|Growing Up Gay|
Even as a young boy, Eric always felt that he was different.
It took him a long time to understand that he was gay, and, then, to tell others. "I had a lot of difficult days," he says. "I felt ashamed."
Some of his most desperate days were because some kids called him 'faggot' and 'homo.' As is too often the case, the teachers who heard Eric being harassed turned a blind eye and a deaf ear to the harassment.
Eric was nervous and afraid not only at school but also at home. What if his parents heard he was gay and got angry? What if they kicked him out of the house? "That's what every gay kid fears," Eric says. The thought of being thrown out on the street and being disowned is devastating.
When he was teased and bullied at school, Eric didn't tell his parents or sister -and definitely not his brother. "I would go and sulk," he says, "and cry by myself in my room." His brother was a star school athlete. Sometimes Eric would hear his brother talk about an incident with a teammate on the field. "That's so gay," he'd snarl. That made Eric cringe and wonder how his own brother would react to his being gay? He looked up to his older brother and the thought of him rejecting Eric was so upsetting he feared the day his brother would learn the truth.
At school, sometimes Eric was so stressed he felt sick. He would ask the teacher to be excused from class and just sit alone in a bathroom stall locked away from the world. A few times the school nurse called his mother to come and get him.
His mother suspected something was wrong. But Eric kept saying I'm okay or "Stop bugging me, I'm ok" and then would storm out of the room. His mom said, "I'm here if you want to talk and I love you." Sensing Eric needed more help than she could offer, she insisted that Eric see a therapist. His mother went with him to one of the therapy sessions. That's when he told her that he was gay.
"I looked at my little boy sitting there, crying his heart out," mom said. "I got out of my chair and knelt in front of him." she said, 'I know this is difficult for you, Eric. But I love you and always will. We'll get through this together."
While it was one thing for Eric to tell his mother, he could not bring himself to tell his dad. He left his task to his mother.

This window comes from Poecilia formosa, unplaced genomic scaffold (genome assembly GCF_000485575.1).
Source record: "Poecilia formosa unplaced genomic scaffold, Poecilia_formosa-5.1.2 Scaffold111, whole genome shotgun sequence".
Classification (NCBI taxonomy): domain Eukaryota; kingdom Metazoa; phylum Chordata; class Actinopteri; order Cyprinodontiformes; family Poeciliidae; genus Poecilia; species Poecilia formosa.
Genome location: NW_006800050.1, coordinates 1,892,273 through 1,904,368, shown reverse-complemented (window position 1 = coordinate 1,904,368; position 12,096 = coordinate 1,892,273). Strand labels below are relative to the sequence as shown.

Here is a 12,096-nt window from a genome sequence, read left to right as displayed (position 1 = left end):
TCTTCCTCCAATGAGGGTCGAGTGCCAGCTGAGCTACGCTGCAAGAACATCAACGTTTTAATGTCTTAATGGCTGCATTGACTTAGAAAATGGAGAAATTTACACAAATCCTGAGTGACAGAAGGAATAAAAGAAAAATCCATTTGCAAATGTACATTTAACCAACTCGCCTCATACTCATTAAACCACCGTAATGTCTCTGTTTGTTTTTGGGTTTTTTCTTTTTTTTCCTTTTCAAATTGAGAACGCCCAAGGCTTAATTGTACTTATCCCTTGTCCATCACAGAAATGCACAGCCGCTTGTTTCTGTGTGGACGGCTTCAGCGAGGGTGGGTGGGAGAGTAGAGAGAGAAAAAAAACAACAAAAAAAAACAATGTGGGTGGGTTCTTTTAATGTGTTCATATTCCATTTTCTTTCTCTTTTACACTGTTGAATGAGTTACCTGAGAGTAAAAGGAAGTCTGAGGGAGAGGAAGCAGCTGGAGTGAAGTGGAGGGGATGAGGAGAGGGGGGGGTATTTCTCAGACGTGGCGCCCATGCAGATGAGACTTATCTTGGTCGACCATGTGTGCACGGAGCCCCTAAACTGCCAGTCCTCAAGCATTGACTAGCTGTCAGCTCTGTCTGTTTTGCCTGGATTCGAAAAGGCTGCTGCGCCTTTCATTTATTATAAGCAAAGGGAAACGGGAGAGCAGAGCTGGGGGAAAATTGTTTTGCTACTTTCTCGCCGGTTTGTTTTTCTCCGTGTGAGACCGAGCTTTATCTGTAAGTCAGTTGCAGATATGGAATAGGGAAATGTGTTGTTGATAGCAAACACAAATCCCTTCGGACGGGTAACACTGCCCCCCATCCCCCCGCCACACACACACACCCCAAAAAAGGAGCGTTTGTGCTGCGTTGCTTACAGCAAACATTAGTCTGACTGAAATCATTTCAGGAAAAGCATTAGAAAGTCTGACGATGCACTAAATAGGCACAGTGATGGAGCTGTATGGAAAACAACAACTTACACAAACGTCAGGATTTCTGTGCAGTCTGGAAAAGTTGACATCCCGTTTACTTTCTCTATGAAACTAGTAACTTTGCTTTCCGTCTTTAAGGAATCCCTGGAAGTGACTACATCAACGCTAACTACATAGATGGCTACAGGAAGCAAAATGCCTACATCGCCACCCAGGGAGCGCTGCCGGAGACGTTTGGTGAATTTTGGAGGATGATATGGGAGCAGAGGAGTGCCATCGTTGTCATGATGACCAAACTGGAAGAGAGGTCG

Dad knocked on Eric's bedroom door and entered when Eric said, "Yeah, come on in." "Mom says you're gay. I want you to know that I love you and it doesn't matter to me. You'll always be my son and I'm proud of you. I want to be a part of your life."
Eric and his dad hugged and cried together. "It was huge to get that off my shoulders," Eric says. "My brothers and sisters have been great, too. They've all totally accepted me."
Support from his family helped Eric feel stronger inside and the fears subsided. When a classmate picked on him he'd say, "You like girls, I like guys. That's the only difference."
When he finally stood up for himself, the teasing stopped.
His brother later apologized for things he'd said about gays.
"Before I told my parents I was gay," Eric says, "I lived in fear they wouldn't accept.me. Now, that I know my parents are there for me is a great feeling and it makes everything better."
Eric knows that tough days still lie ahead. "There are still people who are against homosexuals. I've dealt with them before, and I'll probably have to deal with them again. But the love from my family helps me cope with cruel comments. I know my parents love me. I know my bother and sister accept me. It makes me love myself more and gives me strength."
If you're growing up gay, like Eric, you've probably run into situations like the following at school.
Eighty percent of students say they've heard remarks such as "faggot" or "dyke" frequently or often at school, and nearly nine out of ten reported hearing "that's so gay" or "you're so gay" - meaning stupid or worthless - frequently or often.
More than thirty percent of gay youth had been threatened or injured at school in the last year alone!
Gay and lesbian teens are at high risk because 'their distress is a direct result of the hatred and prejudice that surround them,' not because of their inherently gay or lesbian identity orientation.
How can you deal with it. Here are suggestions adapted from a brochure from the Campaign to End Homophobia and posted on www.advocatesforyouth.org
"I think what helps me the most is being able to accept who I am as a person-knowing my goals, my hopes, my feelings about life. The most beautiful benefit is being able then to accept my orientation."
Tyson, California, age 17
More and more gay youth are learning to feel better about themself. As you start to listen to your deepest feelings and learn more about what being gay means, you will begin to be comfortable with your sexuality. This is the process called 'coming out.' The first step in coming out is to tell yourself that you are gay and to say, "That's okay. I'm okay." Later you may want to tell someone else-someone you trust to be understanding and sympathetic. You might choose a friend your own age, a sibling, a parent, or other adult. Some gay youth are able to come out to their families. Others are not. Start slow with someone you trust and the rest will unfold as it should.
In the beginning, be cautious about whom you tell, but be honest with yourself. Just as self-denial costs you, coming out will pay off. When gay youth accept their sexuality, most say they feel calmer, happier, and more confident.